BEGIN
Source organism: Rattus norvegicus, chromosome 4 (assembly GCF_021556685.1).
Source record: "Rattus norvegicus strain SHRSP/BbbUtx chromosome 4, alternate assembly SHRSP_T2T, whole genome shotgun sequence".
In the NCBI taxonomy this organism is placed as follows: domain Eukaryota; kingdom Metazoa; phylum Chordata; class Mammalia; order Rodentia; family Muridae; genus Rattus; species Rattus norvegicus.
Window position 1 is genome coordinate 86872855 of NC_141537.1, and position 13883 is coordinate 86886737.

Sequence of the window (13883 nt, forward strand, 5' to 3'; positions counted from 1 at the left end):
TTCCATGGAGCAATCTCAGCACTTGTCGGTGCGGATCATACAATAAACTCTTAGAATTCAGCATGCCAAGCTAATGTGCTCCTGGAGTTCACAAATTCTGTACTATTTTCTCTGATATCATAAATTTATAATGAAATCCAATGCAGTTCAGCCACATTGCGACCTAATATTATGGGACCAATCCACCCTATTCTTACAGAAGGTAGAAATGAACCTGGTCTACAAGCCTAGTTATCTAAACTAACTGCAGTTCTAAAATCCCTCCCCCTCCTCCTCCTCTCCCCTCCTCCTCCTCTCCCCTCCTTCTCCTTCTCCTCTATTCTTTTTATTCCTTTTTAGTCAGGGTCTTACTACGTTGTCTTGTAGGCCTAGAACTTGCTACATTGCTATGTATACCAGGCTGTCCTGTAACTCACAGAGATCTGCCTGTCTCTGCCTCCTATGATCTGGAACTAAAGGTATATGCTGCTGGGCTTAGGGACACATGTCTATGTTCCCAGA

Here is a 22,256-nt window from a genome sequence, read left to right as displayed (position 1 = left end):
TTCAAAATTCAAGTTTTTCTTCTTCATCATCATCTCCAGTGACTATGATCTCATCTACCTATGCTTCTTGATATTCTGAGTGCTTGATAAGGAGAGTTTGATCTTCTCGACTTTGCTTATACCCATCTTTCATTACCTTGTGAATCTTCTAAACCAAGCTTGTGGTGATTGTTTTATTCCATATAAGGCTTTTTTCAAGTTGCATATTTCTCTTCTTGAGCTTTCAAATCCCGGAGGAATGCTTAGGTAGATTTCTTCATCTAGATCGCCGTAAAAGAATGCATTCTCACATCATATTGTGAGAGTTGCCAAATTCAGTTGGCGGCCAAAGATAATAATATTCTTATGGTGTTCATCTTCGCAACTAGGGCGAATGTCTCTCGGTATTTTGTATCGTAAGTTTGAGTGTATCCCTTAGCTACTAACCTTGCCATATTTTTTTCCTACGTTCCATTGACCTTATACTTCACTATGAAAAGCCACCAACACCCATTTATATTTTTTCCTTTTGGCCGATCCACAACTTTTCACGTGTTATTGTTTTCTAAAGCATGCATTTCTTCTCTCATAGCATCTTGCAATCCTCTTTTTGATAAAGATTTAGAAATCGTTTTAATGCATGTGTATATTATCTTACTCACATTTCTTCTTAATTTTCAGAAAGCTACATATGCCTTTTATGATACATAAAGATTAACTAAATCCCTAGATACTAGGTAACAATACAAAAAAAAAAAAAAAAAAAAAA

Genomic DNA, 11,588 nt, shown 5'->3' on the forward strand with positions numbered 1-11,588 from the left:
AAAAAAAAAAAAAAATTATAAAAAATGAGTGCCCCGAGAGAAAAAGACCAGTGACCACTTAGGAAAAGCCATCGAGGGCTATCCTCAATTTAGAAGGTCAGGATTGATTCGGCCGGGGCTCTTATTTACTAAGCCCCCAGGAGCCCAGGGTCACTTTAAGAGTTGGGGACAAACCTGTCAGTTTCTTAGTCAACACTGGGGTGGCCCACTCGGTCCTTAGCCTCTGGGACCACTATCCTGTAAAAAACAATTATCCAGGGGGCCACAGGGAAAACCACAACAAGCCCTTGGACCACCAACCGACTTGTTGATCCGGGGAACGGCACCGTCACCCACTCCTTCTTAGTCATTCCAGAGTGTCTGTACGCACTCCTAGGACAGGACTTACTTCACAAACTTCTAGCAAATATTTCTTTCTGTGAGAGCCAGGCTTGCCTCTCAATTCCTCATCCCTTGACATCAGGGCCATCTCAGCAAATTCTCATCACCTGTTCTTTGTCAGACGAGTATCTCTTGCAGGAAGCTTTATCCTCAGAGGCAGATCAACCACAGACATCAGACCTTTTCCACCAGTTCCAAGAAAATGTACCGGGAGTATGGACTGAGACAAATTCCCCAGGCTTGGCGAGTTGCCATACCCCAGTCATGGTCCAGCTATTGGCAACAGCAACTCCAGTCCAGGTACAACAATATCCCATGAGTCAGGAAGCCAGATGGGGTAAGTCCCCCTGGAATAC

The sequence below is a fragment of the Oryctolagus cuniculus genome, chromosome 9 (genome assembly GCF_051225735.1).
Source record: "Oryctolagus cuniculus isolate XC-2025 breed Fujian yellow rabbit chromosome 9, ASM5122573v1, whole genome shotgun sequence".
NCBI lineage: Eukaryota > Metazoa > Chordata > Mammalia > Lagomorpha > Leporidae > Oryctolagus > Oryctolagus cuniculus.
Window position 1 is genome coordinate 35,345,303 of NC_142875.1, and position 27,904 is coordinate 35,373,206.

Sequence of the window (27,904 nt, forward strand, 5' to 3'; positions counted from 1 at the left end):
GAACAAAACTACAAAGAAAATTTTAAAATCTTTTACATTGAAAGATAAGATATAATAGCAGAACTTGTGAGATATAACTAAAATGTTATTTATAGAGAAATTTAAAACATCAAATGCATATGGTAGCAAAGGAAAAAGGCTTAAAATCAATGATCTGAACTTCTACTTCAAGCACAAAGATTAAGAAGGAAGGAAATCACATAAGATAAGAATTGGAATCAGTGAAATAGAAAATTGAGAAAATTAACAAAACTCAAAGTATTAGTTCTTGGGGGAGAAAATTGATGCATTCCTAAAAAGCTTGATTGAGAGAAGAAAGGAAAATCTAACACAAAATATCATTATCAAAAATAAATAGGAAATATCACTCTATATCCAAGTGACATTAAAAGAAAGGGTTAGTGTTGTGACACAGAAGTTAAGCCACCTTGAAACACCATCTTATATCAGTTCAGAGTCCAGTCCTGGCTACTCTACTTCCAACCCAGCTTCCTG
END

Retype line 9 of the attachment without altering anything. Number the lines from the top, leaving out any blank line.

Genomic DNA, 11,588 nt, shown 5'->3' on the forward strand with positions numbered 1-11,588 from the left: